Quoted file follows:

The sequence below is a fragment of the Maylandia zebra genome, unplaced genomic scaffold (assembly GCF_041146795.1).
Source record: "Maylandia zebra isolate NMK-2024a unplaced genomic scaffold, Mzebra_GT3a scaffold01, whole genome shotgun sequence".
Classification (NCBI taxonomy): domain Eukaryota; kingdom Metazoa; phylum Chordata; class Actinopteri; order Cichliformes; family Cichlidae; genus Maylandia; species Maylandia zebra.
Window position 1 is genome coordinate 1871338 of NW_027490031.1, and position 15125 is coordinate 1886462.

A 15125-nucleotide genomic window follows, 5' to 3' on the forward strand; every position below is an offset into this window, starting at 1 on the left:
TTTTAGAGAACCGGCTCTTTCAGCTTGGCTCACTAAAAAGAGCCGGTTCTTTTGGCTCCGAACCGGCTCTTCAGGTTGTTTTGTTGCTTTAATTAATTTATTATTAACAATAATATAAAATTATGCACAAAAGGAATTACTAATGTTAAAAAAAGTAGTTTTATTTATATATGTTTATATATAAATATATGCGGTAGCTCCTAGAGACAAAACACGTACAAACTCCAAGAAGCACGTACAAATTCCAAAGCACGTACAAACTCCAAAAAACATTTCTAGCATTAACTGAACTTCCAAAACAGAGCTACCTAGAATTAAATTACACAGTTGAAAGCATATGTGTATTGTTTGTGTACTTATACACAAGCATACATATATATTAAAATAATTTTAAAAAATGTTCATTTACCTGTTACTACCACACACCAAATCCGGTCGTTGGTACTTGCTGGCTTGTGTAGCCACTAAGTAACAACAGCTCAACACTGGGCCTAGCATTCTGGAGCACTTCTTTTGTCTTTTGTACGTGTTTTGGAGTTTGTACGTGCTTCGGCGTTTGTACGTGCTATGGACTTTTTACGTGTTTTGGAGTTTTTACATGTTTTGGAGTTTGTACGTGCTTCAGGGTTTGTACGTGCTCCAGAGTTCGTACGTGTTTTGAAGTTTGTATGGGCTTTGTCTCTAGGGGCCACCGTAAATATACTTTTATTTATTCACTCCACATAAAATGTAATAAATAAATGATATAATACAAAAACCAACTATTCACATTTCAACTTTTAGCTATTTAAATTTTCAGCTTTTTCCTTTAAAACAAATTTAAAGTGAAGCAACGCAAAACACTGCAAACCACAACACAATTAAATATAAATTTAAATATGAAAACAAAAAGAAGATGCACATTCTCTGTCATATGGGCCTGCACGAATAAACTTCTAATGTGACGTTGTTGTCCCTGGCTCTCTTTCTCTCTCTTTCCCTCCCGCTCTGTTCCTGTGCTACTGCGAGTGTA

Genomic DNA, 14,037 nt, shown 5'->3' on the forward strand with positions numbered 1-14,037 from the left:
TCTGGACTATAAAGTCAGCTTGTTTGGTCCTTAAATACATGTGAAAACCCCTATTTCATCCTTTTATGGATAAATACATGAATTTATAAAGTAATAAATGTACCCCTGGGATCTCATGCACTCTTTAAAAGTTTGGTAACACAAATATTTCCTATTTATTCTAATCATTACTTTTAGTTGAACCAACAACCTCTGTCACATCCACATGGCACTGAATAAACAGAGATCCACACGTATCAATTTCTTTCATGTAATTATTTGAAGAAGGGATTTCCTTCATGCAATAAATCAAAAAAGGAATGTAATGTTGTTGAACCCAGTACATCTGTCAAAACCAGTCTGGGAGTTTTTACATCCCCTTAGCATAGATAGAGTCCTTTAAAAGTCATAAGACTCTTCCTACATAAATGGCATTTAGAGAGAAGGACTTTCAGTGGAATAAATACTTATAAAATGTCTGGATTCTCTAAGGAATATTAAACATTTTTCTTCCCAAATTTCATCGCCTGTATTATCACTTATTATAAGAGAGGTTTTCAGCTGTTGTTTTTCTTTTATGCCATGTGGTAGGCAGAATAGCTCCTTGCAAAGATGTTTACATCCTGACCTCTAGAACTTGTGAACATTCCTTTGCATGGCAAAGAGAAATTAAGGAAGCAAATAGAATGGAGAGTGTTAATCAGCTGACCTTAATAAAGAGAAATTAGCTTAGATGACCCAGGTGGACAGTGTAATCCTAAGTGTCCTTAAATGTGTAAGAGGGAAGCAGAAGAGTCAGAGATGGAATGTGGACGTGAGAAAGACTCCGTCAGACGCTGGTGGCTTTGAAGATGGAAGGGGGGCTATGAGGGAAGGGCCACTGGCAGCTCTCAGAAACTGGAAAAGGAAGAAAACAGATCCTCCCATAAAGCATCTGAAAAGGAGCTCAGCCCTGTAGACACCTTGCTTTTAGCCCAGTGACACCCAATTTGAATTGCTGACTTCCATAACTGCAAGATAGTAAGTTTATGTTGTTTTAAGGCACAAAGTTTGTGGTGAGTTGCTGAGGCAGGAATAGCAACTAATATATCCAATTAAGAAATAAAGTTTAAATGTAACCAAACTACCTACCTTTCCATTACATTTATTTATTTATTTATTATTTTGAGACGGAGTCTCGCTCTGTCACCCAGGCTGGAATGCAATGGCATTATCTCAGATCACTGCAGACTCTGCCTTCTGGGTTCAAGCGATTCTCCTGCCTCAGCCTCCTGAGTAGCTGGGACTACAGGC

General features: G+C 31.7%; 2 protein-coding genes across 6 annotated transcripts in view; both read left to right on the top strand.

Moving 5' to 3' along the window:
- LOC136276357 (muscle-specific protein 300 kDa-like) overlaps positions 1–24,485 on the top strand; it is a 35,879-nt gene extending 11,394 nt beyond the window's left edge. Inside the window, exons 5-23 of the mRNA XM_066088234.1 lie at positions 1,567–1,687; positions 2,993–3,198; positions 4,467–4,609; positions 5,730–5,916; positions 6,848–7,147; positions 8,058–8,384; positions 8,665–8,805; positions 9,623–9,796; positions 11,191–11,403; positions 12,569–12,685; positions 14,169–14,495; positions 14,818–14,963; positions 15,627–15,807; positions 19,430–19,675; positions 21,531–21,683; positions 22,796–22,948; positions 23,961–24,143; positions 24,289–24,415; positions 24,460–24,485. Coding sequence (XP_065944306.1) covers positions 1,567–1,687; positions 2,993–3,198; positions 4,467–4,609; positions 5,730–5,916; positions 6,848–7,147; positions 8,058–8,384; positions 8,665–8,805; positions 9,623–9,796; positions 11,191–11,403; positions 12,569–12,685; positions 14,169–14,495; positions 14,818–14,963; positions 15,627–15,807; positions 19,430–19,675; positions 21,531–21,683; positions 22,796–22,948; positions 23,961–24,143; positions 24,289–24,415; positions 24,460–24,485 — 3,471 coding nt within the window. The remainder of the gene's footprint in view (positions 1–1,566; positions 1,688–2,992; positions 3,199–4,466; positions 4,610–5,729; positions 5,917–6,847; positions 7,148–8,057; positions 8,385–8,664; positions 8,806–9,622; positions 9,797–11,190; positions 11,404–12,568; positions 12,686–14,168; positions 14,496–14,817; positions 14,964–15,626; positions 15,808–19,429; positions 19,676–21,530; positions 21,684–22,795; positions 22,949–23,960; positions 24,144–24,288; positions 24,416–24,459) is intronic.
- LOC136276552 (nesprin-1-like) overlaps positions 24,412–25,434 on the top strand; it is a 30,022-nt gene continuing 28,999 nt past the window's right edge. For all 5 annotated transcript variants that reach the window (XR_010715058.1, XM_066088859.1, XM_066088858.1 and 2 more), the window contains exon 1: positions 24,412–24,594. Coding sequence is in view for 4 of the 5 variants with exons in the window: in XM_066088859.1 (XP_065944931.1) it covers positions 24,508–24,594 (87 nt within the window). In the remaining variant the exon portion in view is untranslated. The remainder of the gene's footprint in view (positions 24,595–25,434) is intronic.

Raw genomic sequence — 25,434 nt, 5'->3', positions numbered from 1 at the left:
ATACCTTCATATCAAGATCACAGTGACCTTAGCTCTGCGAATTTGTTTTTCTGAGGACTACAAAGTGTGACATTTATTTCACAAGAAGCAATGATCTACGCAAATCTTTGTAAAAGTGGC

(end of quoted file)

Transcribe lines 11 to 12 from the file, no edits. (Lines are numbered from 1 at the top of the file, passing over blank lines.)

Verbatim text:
- LOC136276357 (muscle-specific protein 300 kDa-like) overlaps positions 1–24,485 on the top strand; it is a 35,879-nt gene extending 11,394 nt beyond the window's left edge. Inside the window, exons 5-23 of the mRNA XM_066088234.1 lie at positions 1,567–1,687; positions 2,993–3,198; positions 4,467–4,609; positions 5,730–5,916; positions 6,848–7,147; positions 8,058–8,384; positions 8,665–8,805; positions 9,623–9,796; positions 11,191–11,403; positions 12,569–12,685; positions 14,169–14,495; positions 14,818–14,963; positions 15,627–15,807; positions 19,430–19,675; positions 21,531–21,683; positions 22,796–22,948; positions 23,961–24,143; positions 24,289–24,415; positions 24,460–24,485. Coding sequence (XP_065944306.1) covers positions 1,567–1,687; positions 2,993–3,198; positions 4,467–4,609; positions 5,730–5,916; positions 6,848–7,147; positions 8,058–8,384; positions 8,665–8,805; positions 9,623–9,796; positions 11,191–11,403; positions 12,569–12,685; positions 14,169–14,495; positions 14,818–14,963; positions 15,627–15,807; positions 19,430–19,675; positions 21,531–21,683; positions 22,796–22,948; positions 23,961–24,143; positions 24,289–24,415; positions 24,460–24,485 — 3,471 coding nt within the window. The remainder of the gene's footprint in view (positions 1–1,566; positions 1,688–2,992; positions 3,199–4,466; positions 4,610–5,729; positions 5,917–6,847; positions 7,148–8,057; positions 8,385–8,664; positions 8,806–9,622; positions 9,797–11,190; positions 11,404–12,568; positions 12,686–14,168; positions 14,496–14,817; positions 14,964–15,626; positions 15,808–19,429; positions 19,676–21,530; positions 21,684–22,795; positions 22,949–23,960; positions 24,144–24,288; positions 24,416–24,459) is intronic.
- LOC136276552 (nesprin-1-like) overlaps positions 24,412–25,434 on the top strand; it is a 30,022-nt gene continuing 28,999 nt past the window's right edge. For all 5 annotated transcript variants that reach the window (XR_010715058.1, XM_066088859.1, XM_066088858.1 and 2 more), the window contains exon 1: positions 24,412–24,594. Coding sequence is in view for 4 of the 5 variants with exons in the window: in XM_066088859.1 (XP_065944931.1) it covers positions 24,508–24,594 (87 nt within the window). In the remaining variant the exon portion in view is untranslated. The remainder of the gene's footprint in view (positions 24,595–25,434) is intronic.